The reason for this scheme is however not to display size or location, but simply to have enough combinations available within the maximum length of eight characters per plate.
After the location name there are the emission test and vehicle safety test stickers (see below), followed by one or two usually random letters and one to four usually random numbers. The total quantity of letters and numbers on the plate is never higher than eight. One letter with low numbers are normally reserved for motorcycle use since the plate space of these vehicles is smaller.
A problem with this scheme is that the space is a significant character and must be thought of when writing down a number. For example B MW 555 is not the same number as BM W 555. The confusion can be avoided by writing a hyphen after the city code, as in the old number plates, like B-MW 555. For this reason, the police will always radio the location name and spell out the next letters using the German telephone alphabet, which varies somewhat from the English one. Thus, B MW 555 would be radioed as "Berlin, Martha, Wilhelm, fünf-fünf-fünf" and BM W 555 as "Bergheim, Wilhelm, fünf-fünf-fünf".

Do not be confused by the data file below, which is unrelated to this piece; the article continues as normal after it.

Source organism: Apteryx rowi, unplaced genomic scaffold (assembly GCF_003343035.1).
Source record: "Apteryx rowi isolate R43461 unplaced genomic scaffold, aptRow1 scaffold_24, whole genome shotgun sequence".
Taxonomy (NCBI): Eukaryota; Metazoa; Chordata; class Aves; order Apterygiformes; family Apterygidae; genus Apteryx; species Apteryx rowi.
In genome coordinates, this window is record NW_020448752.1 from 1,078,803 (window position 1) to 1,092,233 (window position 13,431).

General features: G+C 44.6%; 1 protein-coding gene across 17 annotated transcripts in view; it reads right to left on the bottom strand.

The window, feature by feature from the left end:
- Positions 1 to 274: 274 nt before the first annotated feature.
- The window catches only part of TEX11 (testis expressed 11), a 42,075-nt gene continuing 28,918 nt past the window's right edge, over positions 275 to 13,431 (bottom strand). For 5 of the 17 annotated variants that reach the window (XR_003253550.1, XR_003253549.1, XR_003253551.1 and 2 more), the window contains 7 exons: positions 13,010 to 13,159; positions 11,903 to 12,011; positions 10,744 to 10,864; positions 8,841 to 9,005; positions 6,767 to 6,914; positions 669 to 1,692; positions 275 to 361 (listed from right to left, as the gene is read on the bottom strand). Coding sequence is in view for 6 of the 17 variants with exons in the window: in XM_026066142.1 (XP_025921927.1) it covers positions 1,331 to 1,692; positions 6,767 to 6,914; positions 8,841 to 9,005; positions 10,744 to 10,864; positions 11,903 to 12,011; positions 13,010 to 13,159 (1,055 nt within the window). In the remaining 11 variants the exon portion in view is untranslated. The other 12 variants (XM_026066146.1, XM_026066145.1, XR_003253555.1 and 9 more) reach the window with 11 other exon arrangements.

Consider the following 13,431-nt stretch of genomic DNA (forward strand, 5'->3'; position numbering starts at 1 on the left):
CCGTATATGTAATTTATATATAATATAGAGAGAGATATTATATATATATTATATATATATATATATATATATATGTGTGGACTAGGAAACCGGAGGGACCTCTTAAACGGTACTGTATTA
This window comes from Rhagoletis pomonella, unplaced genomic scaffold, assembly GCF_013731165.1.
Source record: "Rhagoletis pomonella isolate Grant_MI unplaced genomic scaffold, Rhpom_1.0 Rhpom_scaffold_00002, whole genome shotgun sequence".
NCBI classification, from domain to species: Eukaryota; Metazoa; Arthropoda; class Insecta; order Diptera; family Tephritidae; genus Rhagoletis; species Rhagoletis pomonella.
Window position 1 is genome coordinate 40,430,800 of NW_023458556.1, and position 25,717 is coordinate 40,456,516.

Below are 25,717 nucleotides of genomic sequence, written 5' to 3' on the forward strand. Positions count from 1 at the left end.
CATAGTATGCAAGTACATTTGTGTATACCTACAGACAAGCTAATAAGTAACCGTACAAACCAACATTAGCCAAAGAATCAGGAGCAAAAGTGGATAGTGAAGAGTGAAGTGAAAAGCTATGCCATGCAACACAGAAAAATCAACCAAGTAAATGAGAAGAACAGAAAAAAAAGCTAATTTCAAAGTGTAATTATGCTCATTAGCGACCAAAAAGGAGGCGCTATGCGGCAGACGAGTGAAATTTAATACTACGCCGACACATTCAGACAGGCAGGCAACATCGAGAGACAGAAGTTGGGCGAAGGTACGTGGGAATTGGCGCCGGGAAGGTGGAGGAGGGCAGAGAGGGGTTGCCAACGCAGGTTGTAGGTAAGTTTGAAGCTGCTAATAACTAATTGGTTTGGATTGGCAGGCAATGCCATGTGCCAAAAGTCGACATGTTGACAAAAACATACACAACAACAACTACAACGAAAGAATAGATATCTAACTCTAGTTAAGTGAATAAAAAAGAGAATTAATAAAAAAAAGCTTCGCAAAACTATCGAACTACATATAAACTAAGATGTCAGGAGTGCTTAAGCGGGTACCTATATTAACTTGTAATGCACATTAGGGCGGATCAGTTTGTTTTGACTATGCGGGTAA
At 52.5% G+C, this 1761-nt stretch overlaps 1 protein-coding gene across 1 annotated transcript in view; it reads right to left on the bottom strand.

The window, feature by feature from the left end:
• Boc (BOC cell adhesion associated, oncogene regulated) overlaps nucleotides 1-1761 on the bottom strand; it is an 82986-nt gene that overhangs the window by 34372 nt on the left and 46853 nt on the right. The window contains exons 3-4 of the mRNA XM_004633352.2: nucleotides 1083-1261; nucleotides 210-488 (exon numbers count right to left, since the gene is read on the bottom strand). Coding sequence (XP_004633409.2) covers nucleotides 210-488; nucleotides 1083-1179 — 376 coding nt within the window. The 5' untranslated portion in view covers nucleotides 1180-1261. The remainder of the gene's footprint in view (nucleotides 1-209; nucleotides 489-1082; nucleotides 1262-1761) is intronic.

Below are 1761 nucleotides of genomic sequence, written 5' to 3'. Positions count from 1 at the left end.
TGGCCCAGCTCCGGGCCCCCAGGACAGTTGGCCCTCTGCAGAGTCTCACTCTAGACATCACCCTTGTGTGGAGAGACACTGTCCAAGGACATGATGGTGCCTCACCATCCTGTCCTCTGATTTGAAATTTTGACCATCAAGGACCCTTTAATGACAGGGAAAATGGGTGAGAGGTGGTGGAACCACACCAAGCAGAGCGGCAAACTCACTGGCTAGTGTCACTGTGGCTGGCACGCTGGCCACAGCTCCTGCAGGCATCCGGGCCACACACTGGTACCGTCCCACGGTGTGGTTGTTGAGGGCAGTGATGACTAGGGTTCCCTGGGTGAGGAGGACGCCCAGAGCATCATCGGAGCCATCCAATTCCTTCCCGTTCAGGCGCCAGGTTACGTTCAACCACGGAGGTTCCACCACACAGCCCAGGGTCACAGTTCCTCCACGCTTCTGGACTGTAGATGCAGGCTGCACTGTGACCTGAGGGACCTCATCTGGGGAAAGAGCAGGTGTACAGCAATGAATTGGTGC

For an extra charge of 10.20 Euro car owners can also buy personalized plates. Car owners can simply choose the numbers or letters instead of the random ones at the end, provided of course they are unique and not a prohibited combination. For example, people living in the town of Pirna might choose PIR-AT 77, "Pirat" being the German for "pirate". Kiel is one of few places (others are Brake (capital of the district of Wesermarsch), Cham, Daun, Emden, Halle, Hamm, Heide, Herne, Hof, Kleve, Kusel, Lauf, Pirna, Plön, Regen, Ulm, Unna and Wesel) where the number plate can be the city name: 'KI-EL'.
Germany includes diacritical marks in the letters of some codes, that is the letters Ä, Ö and Ü. Such a thing is rarely done in other European countries, but also appears on regular Croatian (letters Č, Š and Ž), Serbian and Åland registration plates (letter Å), as well as on Swedish (letters Å, Ä and Ö) and Danish (letters Å, Æ and Ø) personal registration plates. However, in Germany there are no two codes where the only difference is that one letter is A and Ä, O and Ö or U and Ü. The same holds for the letters O and Q, while the only pair of codes with the letters I and J is IL for Landkreis Ilmenau and JL for Landkreis Jerichower Land.